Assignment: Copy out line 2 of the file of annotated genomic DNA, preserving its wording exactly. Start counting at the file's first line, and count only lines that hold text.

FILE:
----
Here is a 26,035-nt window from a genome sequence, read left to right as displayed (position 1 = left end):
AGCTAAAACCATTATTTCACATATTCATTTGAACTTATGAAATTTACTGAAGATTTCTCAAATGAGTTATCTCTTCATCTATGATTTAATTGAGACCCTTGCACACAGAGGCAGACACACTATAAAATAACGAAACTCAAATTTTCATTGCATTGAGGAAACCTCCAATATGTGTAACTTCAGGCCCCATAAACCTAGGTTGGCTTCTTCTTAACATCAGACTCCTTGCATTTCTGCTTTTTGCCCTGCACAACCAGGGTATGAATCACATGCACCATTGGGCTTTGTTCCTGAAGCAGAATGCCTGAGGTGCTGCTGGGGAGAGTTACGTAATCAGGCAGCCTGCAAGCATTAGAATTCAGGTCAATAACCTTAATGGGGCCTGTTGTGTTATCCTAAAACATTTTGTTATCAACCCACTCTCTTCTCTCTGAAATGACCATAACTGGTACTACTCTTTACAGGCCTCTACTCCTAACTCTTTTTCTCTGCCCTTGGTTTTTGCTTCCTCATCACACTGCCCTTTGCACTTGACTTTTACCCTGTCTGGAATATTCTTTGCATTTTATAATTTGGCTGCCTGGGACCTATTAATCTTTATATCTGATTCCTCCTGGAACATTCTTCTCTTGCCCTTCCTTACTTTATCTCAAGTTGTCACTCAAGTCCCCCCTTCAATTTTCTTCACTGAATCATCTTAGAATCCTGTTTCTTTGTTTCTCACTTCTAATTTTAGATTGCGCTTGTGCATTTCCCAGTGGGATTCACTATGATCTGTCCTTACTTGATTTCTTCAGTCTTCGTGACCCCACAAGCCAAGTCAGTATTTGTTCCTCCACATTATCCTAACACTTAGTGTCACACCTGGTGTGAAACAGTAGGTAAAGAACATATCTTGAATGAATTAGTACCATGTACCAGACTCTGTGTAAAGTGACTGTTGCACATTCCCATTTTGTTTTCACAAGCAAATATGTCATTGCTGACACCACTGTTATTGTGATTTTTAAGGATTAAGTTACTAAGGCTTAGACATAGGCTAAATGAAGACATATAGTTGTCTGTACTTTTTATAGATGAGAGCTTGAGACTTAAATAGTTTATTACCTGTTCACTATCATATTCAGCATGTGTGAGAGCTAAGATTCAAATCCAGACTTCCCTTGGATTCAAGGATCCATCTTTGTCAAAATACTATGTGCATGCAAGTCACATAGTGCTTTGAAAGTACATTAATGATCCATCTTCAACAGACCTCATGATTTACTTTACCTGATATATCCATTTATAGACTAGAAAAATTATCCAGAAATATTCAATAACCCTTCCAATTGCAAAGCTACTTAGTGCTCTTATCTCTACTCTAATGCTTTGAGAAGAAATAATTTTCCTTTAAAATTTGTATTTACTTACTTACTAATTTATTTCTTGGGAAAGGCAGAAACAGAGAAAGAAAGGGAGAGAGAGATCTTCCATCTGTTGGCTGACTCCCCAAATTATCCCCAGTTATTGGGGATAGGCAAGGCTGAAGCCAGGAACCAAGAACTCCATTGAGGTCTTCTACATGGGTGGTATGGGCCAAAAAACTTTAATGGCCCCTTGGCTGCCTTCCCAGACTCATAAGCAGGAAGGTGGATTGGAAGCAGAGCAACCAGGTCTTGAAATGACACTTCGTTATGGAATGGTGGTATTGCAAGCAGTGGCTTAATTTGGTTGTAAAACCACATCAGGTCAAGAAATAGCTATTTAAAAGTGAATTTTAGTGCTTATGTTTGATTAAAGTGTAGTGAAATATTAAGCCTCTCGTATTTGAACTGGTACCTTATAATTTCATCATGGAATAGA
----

AGCTAAAACCATTATTTCACATATTCATTTGAACTTATGAAATTTACTGAAGATTTCTCAAATGAGTTATCTCTTCATCTATGATTTAATTGAGACCCTTGCACACAGAGGCAGACACACTATAAAATAACGAAACTCAAATTTTCATTGCATTGAGGAAACCTCCAATATGTGTAACTTCAGGCCCCATAAACCTAGGTTGGCTTCTTCTTAACATCAGACTCCTTGCATTTCTGCTTTTTGCCCTGCACAACCAGGGTATGAATCACATGCACCATTGGGCTTTGTTCCTGAAGCAGAATGCCTGAGGTGCTGCTGGGGAGAGTTACGTAATCAGGCAGCCTGCAAGCATTAGAATTCAGGTCAATAACCTTAATGGGGCCTGTTGTGTTATCCTAAAACATTTTGTTATCAACCCACTCTCTTCTCTCTGAAATGACCATAACTGGTACTACTCTTTACAGGCCTCTACTCCTAACTCTTTTTCTCTGCCCTTGGTTTTTGCTTCCTCATCACACTGCCCTTTGCACTTGACTTTTACCCTGTCTGGAATATTCTTTGCATTTTATAATTTGGCTGCCTGGGACCTATTAATCTTTATATCTGATTCCTCCTGGAACATTCTTCTCTTGCCCTTCCTTACTTTATCTCAAGTTGTCACTCAAGTCCCCCCTTCAATTTTCTTCACTGAATCATCTTAGAATCCTGTTTCTTTGTTTCTCACTTCTAATTTTAGATTGCGCTTGTGCATTTCCCAGTGGGATTCACTATGATCTGTCCTTACTTGATTTCTTCAGTCTTCGTGACCCCACAAGCCAAGTCAGTATTTGTTCCTCCACATTATCCTAACACTTAGTGTCACACCTGGTGTGAAACAGTAGGTAAAGAACATATCTTGAATGAATTAGTACCATGTACCAGACTCTGTGTAAAGTGACTGTTGCACATTCCCATTTTGTTTTCACAAGCAAATATGTCATTGCTGACACCACTGTTATTGTGATTTTTAAGGATTAAGTTACTAAGGCTTAGACATAGGCTAAATGAAGACATATAGTTGTCTGTACTTTTTATAGATGAGAGCTTGAGACTTAAATAGTTTATTACCTGTTCACTATCATATTCAGCATGTGTGAGAGCTAAGATTCAAATCCAGACTTCCCTTGGATTCAAGGATCCATCTTTGTCAAAATACTATGTGCATGCAAGTCACATAGTGCTTTGAAAGTACATTAATGATCCATCTTCAACAGACCTCATGATTTACTTTACCTGATATATCCATTTATAGACTAGAAAAATTATCCAGAAATATTCAATAACCCTTCCAATTGCAAAGCTACTTAGTGCTCTTATCTCTACTCTAATGCTTTGAGAAGAAATAATTTTCCTTTAAAATTTGTATTTACTTACTTACTAATTTATTTCTTGGGAAAGGCAGAAACAGAGAAAGAAAGGGAGAGAGAGATCTTCCATCTGTTGGCTGACTCCCCAAATTATCCCCAGTTATTGGGGATAGGCAAGGCTGAAGCCAGGAACCAAGAACTCCATTGAGGTCTTCTACATGGGTGGTATGGGCCAAAAAACTTTAATGGCCCCTTGGCTGCCTTCCCAGACTCATAAGCAGGAAGGTGGATTGGAAGCAGAGCAACCAGGTCTTGAAATGACACTTCGTTATGGAATGGTGGTATTGCAAGCAGTGGCTTAATTTGGTTGTAAAACCACATCAGGTCAAGAAATAGCTATTTAAAAGTGAATTTTAGTGCTTATGTTTGATTAAAGTGTAGTGAAATATTAAGCCTCTCGTATTTGAACTGGTACCTTATAATTTCATCATGGAATAGA